Thursday, January 12, 2012

Education Acceleration

Time is the best teacher, although it kills the students.
~ anonymous quote from a web page of yoga jokes

I found this quote today as I was googling around.  It reminds me of something my teacher Rod Stryker says to inspire his students to practice: “By the time you have finally gained some wisdom and peace of mind, it’s not long before you’re back in diapers.”  It’s a grim contemplation.  Time may eventually wear away our delusions, but it also wears down our body in the process.  If life is a classroom, it’s like waiting to get your dissertation right before your retire.

So perhaps time is the most inevitable teacher, but not the ideal one.  Wouldn’t it be nice to speed up the learning process, rather than wait for the next life lesson to smack us in the face?  Wouldn’t it be nice to preemptively give up our nonproductive habits, rather than wait for them to create major problems?

This is the promise of yoga.  Postures, breathing, meditation, self-inquiry and all the other practices offer us a way to accelerate the learning process.  The engine of yoga practice allows us to gain self-knowledge faster - and with fewer negative side effects - than merely the passage of time.  No spiritual intentions are required.  Simply to live a more effective, satisfying life is a worth educational goal.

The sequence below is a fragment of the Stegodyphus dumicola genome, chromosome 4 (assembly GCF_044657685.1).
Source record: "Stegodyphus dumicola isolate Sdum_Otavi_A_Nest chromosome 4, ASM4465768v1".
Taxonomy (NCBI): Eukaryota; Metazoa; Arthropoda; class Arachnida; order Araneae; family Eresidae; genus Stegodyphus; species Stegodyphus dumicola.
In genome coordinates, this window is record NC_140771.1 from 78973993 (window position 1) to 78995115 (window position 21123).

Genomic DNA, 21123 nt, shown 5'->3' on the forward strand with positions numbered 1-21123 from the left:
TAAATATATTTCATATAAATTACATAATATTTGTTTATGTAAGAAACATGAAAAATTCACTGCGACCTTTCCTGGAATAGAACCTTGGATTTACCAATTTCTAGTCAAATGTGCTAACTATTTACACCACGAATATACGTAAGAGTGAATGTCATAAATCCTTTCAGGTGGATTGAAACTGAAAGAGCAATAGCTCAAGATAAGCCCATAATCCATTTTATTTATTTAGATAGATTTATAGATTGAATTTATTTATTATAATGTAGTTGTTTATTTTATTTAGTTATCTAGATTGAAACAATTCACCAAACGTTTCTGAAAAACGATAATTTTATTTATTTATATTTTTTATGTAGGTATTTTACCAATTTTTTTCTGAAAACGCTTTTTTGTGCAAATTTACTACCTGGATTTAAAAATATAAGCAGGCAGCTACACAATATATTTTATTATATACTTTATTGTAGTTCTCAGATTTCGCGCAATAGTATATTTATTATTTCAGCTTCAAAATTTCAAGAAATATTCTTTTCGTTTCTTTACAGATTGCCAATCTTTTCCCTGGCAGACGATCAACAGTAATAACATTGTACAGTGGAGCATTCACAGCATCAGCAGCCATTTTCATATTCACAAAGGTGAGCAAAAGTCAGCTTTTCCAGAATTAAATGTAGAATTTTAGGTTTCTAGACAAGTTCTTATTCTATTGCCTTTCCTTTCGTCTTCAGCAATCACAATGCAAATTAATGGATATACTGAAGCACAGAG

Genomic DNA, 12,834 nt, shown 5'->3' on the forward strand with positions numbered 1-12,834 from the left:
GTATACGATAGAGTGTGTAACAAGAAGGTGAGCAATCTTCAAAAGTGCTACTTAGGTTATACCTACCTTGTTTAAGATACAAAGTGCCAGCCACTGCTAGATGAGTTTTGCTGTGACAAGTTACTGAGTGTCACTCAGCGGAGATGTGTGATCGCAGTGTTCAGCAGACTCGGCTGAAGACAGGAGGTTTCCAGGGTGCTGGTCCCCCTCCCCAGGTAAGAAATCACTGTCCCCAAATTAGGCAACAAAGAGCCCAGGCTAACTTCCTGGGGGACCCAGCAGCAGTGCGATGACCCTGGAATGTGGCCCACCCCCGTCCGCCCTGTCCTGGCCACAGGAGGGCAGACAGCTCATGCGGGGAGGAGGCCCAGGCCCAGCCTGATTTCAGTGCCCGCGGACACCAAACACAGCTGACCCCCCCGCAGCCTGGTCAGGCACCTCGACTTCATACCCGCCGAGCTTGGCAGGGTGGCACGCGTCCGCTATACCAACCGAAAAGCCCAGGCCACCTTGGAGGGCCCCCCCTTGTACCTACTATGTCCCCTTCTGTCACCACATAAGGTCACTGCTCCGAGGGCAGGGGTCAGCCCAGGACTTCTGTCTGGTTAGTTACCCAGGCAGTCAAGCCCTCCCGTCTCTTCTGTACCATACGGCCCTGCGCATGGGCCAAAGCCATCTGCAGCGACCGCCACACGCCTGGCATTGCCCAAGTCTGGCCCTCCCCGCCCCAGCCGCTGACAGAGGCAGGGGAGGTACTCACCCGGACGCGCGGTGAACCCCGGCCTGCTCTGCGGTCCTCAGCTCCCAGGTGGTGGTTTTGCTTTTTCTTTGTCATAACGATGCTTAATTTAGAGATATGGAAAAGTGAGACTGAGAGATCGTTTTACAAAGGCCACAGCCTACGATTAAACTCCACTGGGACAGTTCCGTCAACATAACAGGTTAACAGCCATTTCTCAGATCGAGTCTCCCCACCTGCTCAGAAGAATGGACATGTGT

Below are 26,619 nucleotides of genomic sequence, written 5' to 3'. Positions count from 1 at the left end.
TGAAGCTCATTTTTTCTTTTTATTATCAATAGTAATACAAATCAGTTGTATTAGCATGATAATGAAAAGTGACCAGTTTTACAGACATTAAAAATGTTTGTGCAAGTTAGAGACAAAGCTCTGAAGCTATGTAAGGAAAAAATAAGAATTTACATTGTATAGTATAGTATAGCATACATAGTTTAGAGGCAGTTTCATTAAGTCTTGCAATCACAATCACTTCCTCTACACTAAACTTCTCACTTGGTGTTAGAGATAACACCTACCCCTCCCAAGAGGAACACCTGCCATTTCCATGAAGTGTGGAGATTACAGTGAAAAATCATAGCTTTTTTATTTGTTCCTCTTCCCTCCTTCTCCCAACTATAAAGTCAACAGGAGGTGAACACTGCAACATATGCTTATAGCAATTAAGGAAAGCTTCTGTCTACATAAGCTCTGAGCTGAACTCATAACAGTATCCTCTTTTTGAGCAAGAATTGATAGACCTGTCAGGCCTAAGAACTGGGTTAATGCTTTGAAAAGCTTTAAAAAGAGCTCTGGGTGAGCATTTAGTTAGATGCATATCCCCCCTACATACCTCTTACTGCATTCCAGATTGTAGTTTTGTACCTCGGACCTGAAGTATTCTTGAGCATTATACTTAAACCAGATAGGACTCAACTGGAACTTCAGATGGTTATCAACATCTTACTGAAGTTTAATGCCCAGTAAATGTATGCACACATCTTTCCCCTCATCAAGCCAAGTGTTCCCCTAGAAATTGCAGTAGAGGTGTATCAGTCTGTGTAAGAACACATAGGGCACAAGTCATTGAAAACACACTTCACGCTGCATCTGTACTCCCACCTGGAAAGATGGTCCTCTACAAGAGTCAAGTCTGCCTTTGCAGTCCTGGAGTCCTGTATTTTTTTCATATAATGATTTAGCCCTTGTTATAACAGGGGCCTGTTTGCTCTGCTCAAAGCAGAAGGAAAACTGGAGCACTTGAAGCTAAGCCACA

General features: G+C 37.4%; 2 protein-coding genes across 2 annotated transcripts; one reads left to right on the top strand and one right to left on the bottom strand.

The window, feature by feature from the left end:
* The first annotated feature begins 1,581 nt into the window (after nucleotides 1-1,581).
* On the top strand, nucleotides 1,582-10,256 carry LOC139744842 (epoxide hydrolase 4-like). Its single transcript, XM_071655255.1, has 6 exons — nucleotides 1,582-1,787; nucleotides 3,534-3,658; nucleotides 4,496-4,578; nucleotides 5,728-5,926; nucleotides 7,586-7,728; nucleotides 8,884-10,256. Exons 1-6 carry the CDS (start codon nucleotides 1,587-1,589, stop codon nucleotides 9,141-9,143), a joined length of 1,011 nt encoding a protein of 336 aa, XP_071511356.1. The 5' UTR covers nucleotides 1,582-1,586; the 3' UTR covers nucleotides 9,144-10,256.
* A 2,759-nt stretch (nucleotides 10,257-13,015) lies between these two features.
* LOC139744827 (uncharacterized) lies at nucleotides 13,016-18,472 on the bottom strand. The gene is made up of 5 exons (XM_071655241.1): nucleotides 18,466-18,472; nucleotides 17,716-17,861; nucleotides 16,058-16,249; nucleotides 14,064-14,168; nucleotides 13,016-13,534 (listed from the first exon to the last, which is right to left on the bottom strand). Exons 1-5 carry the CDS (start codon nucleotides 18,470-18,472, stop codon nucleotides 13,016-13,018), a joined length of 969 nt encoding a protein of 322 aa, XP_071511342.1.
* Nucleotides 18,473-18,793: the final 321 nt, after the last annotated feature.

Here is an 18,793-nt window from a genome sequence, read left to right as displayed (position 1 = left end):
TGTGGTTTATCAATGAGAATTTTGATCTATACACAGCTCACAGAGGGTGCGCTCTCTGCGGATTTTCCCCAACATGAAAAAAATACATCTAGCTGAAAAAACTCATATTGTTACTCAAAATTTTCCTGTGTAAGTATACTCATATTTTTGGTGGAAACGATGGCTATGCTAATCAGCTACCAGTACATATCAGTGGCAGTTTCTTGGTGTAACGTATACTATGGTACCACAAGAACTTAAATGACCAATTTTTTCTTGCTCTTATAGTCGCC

As with any mechanism of acceleration, some caution is advised.  We want to be sure we are using yoga to fuel our higher qualities, not inflame our imbalances.  Therefore, the tradition insists that a teacher is necessary - someone who’s worked through more of the curriculum than us.  The classic yogic approach is the guru/disciple relationship, but this appears to be a poor fit for the modern age (all the reasons are a topic for another post).  Most pragmatically, there just aren’t enough true yoga masters to fill all the demand for teachers.  But there is another way.

In essence, the goal of the guru/disciple relationship is for the student to realize they contain their own inner teacher, just as wise (in fact, identical to) the external guru.  We all get glimpses of our inner teacher in moments of intuitive knowing, or finding ourselves in just the right place at the right time.  We can cultivate this connection, even if we don’t have access to a “100% certified enlightened” master.  We can learn to be our own “live-in” tutor.  We can look ahead in the text book and get our assignments done early, rather than wait for the “deadline” of time to force us to take action.

There are many methods for connecting to our inner guide.  I’ve found the Phoenix Rising approach to yoga to be one of the most direct.  It doesn’t require athletic prowess, prolonged sitting, or any particular belief system - just curiosity, honesty and a sense of adventure.  One format for the work is an 8-week group that blends yoga postures, meditation, self-inquiry into a powerful but friendly particle accelerator of learning.  Through daily practice, participants learn to use the experiences of everyday life as fuel for the learning process - no Himalayan caves required.

As it happens, I lead these groups a couple times a year.  The next one starts January 30, 2012.  You can learn more and register through my website.


  1. "Time may eventually wear away our delusions, but it also wears down our body in the process."

    Isn't our body the main delusion we need to wear down? Isn't this one in the same?

  2. My understanding is that the major delusion is attachment to the body as ME. The body itself is a cherished and necessary vehicle for this particular schoolroom.